Wishbringer and Lurking Horror gripped me as a youth. Grim Fandango and Half-Life got me back into games after a decade away. Savoir-Faire blew my mind and probably is the biggest reason I got back into writing IF again. It’s better than anything Infocom made.

Interactive fiction is a marriage of writing and programming, and often what we see are stories written by programmers rather than games programmed by writers. My understanding is that you came at this distinctly from the writers’ camp from far back. It’s a steep hurdle for writers to take on the programmer mantle, one you first conquered with Punk Points back in 2000. I know that’s ancient history, but do you have any memories of first conquering the pinnacle of Mount Text Adventure Programming?

Weirdly one of my few memories of writing the thing was that I was at a writer’s festival in Ottawa (my book Angry Young Spaceman was out at the time) and I was coding a chunk of it on an HP Palmtop computer. I couldn’t compile it or play it on that thing but I was determined to get the thing done and it was Ottawa, so there I was in this fancy hotel room pecking away at this tiny handheld. As far as “conquering” Mt TAP, that was hardly the case… it had pretty shallow implementation and many other flaws. Punk Points had its fans… but the main thing though is that it got a decent amount of feedback. And while it took me seven more years to do another one, it was the memory of that — especially Jon Blask’s letters and the XYZZY nomination — that made me feel welcome.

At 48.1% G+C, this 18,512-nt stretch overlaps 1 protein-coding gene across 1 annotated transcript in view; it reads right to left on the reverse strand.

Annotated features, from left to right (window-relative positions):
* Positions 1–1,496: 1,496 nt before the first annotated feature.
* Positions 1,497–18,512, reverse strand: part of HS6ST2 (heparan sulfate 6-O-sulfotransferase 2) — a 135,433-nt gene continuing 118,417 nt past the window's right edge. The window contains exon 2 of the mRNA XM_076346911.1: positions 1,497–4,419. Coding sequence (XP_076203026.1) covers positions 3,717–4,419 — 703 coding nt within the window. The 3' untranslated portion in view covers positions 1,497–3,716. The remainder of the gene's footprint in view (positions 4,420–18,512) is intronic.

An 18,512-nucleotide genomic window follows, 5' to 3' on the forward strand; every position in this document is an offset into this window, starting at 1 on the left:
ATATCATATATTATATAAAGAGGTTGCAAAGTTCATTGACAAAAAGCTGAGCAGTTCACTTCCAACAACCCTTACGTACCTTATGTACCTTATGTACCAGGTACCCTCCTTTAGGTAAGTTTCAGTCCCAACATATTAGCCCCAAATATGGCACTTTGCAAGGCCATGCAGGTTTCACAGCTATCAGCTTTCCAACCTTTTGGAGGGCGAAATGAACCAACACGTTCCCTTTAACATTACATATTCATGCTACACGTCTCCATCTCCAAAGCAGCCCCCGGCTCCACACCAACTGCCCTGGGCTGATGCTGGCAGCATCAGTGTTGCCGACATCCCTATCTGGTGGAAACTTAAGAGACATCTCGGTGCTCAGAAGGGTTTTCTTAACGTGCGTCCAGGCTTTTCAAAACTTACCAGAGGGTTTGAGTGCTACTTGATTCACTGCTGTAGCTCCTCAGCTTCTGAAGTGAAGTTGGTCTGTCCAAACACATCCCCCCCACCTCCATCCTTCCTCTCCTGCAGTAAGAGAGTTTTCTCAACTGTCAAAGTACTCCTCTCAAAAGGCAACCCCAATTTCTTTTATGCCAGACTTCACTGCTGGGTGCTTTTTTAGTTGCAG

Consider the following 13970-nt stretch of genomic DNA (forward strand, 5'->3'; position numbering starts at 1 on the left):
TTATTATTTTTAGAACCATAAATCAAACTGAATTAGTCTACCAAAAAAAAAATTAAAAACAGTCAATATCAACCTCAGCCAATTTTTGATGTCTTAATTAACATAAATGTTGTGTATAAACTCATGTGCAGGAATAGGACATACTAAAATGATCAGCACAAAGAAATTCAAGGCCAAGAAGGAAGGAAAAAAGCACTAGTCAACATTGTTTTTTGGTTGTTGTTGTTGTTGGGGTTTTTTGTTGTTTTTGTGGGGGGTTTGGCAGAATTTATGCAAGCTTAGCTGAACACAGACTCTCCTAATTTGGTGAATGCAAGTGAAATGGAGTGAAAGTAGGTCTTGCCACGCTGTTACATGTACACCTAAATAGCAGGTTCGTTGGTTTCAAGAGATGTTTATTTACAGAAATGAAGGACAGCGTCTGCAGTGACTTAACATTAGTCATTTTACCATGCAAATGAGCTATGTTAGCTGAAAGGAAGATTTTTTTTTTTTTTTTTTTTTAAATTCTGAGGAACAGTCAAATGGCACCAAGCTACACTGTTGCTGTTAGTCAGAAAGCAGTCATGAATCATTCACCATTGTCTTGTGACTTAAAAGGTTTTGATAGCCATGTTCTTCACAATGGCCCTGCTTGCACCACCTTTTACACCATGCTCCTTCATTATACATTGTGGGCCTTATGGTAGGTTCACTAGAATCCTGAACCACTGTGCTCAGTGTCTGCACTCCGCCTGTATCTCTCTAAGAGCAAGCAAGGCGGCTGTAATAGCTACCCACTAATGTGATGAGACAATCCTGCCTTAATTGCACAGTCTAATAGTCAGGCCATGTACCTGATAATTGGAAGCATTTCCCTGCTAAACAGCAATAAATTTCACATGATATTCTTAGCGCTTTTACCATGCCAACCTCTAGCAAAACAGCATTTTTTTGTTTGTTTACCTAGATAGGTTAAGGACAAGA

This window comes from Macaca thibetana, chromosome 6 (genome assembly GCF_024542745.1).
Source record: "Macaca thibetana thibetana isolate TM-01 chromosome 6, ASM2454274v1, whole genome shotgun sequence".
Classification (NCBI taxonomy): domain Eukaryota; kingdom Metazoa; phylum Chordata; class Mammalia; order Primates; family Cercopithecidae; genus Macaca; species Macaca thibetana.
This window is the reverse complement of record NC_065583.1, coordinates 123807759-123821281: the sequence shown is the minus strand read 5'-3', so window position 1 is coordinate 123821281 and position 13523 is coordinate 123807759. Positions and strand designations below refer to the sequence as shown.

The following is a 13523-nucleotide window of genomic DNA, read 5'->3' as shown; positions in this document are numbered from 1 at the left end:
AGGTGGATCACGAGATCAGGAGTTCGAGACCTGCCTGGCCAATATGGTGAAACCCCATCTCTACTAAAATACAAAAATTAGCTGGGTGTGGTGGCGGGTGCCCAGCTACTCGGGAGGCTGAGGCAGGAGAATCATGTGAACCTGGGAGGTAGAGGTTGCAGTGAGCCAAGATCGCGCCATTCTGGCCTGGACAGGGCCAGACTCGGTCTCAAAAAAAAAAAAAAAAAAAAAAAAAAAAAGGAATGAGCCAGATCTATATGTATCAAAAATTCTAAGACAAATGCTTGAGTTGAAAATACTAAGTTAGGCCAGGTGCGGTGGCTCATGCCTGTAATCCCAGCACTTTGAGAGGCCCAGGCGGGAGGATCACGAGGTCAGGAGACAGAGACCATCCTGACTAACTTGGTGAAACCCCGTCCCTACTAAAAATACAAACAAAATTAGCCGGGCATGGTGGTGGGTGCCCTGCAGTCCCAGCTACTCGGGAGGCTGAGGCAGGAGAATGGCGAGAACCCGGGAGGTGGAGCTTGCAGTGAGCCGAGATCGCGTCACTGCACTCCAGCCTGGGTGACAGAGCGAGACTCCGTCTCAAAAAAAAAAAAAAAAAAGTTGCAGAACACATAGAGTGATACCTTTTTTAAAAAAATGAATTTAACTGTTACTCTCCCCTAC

It still took you quite a while to prepare for another expedition up Mt. Interactive Fiction, but you were a busy fellow in the meantime, exploring other ways of telling stories with games like machinima. Did you just fall into that? Is your brain hard-wired for narrative even against a game engine fighting you?